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Journal Article

Citation

Lenior D, Janssen W, Neerincx M, Schreibers K. Appl. Ergon. 2006; 37(4): 479-490.

Affiliation

ErgoS Engineering and Ergonomics, PO Box 267, Enschede, The Netherlands.

Copyright

(Copyright © 2006, Elsevier Publishing)

DOI

10.1016/j.apergo.2006.04.021

PMID

16765905

Abstract

The theme Smart Transport can be described as adequate human-system symbiosis to realize effective, efficient and human-friendly transport of goods and information. This paper addresses how to attune automation to human (cognitive) capacities (e.g. to take care of information uncertainty, operator trust and mutual man-machine adaptations). An introduction to smart transport is presented, including examples of best practice for engineering human factors in the vehicle ergonomics and train traffic control domain. The examples are representative of an ongoing trend in automation and they show how the human role changes from controller to supervisor. Section 2 focuses on the car driver and systems that support, or sometimes even take over, critical parts of the driving task. Due to the diversity of driver ability, driving context and dependence between driver and context factors, there is a need for personalised, adaptive and integrated support. Systematic research is needed to establish sound systems. Section 3 focuses on the train dispatcher support systems that predict train movements, detect potential conflicts and show the dispatcher the possibilities available to solve the detected problems. Via thorough analysis of both the process to be controlled and the dispatcher's tasks and cognitive needs, support functions were developed as part of an already very complex supervision and control system. The two examples, although from a different field, both show the need for further development in cognitive modelling as well as for the value of sound ergonomics task analysis in design practice.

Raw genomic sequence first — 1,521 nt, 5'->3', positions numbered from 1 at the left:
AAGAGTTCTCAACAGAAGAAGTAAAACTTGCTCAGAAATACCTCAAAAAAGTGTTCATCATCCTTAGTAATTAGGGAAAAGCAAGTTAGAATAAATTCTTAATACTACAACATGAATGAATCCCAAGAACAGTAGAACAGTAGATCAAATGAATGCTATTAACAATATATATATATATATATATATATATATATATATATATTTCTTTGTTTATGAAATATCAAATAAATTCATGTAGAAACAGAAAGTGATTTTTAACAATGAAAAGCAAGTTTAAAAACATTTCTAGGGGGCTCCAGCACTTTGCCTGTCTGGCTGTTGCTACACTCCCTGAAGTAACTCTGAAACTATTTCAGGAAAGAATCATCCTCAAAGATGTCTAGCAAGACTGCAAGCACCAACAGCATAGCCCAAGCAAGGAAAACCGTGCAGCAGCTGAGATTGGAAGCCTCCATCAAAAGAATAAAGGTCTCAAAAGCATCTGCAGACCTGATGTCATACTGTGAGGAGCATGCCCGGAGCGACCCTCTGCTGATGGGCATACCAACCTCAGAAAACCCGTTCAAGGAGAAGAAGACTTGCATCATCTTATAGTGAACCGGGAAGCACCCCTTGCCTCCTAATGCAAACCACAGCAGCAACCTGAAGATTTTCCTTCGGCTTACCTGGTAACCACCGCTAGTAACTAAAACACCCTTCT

Language: en

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